Brazil’s Former Chief of Staff Says Lula Is Responsible for Bribe Scandal

Brazilian President Luiz Inácio Lula da Silva is partly responsible for the corruption crisis hammering the ruling Workers Party, PT, said former chief of staff José Dirceu in an interview published Sunday.

Mr. Dirceu who last June resigned as Lula’s chief of staff and returned to Congress is one of the twenty members who risk being thrown out of the Legislative for their alleged links or involvement in the votes for money and favors corruption ring that has sent shockwaves to Brazilian public opinion.


The former guerrilla who for years commanded the Workers Party with an iron hand said that “many people” are not taking their fair share of responsibility for the political crisis.


“Dozens of important leaders who, today, are mayors, governors, ministers, members of the lower house and senators who participated in constructing that whole strategy with me,” admitted Dirceu to Folha de S. Paulo. When asked if Lula, who founded the PT in 1980 and serves as its honorary president, was among those who bear some responsibility for the crisis, Dirceu was emphatic.


“Yes, the president … himself (is responsible). That’s what I’m saying. Responsibility lies with all of us. We have to debate that in a party congress and evaluate it,” he said.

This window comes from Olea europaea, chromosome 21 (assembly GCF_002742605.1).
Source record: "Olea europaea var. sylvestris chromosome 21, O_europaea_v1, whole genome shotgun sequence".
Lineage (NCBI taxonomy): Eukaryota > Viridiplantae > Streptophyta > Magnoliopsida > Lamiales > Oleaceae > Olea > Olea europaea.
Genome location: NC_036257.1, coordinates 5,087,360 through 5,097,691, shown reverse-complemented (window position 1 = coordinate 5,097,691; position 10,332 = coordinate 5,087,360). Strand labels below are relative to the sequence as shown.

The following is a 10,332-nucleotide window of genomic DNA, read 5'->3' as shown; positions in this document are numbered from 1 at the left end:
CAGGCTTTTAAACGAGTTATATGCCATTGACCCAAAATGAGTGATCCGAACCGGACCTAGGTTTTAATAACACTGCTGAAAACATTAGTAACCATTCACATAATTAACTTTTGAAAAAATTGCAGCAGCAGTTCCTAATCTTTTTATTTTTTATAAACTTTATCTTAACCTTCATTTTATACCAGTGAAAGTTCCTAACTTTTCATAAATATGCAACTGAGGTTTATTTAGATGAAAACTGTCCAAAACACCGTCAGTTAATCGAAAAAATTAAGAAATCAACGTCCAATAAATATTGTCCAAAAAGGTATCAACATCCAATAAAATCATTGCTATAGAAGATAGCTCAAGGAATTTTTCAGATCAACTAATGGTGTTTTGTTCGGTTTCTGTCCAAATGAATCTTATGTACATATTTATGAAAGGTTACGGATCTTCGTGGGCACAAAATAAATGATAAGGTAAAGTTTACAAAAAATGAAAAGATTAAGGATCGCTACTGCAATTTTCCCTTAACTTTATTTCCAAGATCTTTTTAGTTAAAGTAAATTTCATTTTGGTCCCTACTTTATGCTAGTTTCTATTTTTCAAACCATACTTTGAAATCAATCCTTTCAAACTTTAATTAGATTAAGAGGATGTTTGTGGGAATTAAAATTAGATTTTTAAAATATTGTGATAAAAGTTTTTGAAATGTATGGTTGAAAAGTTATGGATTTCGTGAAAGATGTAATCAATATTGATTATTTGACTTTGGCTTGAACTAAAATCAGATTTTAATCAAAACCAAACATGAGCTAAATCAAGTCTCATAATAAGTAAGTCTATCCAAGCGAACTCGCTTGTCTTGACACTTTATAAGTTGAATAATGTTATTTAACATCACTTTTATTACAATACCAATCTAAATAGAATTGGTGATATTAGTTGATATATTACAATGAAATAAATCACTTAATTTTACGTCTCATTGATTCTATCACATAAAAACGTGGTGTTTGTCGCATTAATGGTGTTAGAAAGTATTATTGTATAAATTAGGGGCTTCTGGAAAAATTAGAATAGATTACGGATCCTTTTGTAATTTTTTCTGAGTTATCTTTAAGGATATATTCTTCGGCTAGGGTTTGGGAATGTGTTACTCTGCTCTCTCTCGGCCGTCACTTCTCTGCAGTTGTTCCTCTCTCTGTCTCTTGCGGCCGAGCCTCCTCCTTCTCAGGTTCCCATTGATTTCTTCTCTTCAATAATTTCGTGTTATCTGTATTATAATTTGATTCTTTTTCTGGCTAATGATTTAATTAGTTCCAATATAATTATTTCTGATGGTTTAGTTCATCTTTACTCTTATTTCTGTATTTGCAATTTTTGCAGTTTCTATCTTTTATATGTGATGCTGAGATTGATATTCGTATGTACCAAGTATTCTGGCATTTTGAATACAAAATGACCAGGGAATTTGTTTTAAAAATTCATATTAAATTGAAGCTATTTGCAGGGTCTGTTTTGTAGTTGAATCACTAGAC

President Lula has tried to distance himself from the PT since the corruption scandal began to surface, claiming that he had been “betrayed,” although he has never said by whom, so far.


Furthermore last Sunday, September 18, Lula – for the first time ever – did not vote in elections to name a new party leadership will probably not do so in the mandated second round October 9 since he will be on a state tour of several African nations.


Mr. Dirceu added that President Lula took part in PT discussions to craft a political alliance policy whereby it could rule, as it did not have a majority in Congress. These were allegedly the internal negotiations that gave rise to the scheme to buy votes of non-PT congressmen to support Lula’s largely socialist agenda.


However, Dirceu also said that the president must not be held accountable for the party’s corrupt acts.


“No parallel can be drawn between the (party) leaders and Lula, because he was not the leader of the PT. He was president of the Republic. He did not take part in the PT’s decisions,” insisted the former chief of staff.


Regarding the existence of a parallel revenue and accounting scheme to pay with illegal unreported funds debts of the 2002 campaign which made Lula president, Dirceu said “the president had no knowledge of that. He didn’t know. He cannot be blamed”.


Finally Mr. Dirceu admitted the PT had committed “mistakes”, but pointed out that there’s a campaign “to demonize the party even though – in my opinion – they did not prove corruption by the government”.


This article appeared originally in Mercopress – www.mercopress.com.

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